Reports suggest that Australians are facing increased challenges in accessing affordable rental properties. According to the ABS in 2016 there were as many people renting as those who own their own homes outright.[1] Rents continue to increase in metropolitan areas, with the level of affordable rental properties in these areas now consistently less than 10 per cent.

Despite rental and housing costs being the most significant expenditure item for households, Australia still does not have a clear and transparent set of indicators as to whether the rental market is adequately meeting the needs of tenants.

The demographics of people participating in the rental market are also changing markedly. No longer limited to 20-something singles and couples briefly transitioning from living at home to owning a house, now a broad cross-section of ages and household types may spend longer periods in the rental market.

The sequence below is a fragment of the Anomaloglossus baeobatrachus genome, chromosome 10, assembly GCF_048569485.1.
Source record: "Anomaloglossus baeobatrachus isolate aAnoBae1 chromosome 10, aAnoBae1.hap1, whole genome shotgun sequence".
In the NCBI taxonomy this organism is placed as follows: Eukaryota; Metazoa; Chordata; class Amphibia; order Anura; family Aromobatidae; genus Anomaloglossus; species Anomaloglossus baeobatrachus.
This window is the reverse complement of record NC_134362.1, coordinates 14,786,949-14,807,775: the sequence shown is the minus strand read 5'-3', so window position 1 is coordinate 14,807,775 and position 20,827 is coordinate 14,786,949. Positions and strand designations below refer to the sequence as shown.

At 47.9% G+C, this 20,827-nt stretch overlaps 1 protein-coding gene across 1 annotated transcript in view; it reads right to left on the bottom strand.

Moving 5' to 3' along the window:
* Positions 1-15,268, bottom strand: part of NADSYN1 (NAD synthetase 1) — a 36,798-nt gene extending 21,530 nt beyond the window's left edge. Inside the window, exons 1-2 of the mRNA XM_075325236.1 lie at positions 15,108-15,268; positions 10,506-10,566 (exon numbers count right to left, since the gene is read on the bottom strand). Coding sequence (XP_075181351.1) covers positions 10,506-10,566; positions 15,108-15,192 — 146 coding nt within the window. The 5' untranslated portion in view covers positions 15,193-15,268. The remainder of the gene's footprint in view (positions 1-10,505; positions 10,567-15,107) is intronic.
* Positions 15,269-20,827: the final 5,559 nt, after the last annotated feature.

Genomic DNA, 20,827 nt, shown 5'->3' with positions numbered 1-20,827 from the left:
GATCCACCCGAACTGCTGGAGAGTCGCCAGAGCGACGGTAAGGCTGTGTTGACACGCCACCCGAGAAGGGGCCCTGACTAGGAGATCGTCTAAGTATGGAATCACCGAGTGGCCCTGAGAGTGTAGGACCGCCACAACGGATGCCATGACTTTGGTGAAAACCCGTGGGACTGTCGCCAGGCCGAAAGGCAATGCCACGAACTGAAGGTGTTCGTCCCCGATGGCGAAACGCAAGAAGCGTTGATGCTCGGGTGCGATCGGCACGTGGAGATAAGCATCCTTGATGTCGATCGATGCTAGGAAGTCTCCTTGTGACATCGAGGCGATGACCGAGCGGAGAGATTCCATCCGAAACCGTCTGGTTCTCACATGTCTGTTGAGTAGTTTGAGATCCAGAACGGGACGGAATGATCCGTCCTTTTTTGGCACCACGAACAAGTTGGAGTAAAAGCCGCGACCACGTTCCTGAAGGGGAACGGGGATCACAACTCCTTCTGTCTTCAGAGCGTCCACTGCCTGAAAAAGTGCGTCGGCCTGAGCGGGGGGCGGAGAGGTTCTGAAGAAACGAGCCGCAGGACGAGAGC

Affordability, quality of available properties, safety and security, health and wellbeing, along with access to effective dispute resolution are all important factors we need to better understand to make informed decisions about effective reform.

CPRC will include these dimensions in the research project which focuses on the reporting of outcomes for market participants. This needs to be better captured to enhance and inform reform. This feedback, along with CPRC’s own research, will form the basis of a report we expect to release in March 2018.

 

 

[1] ABS, 2016 Census QuickStats and dataset 4103.0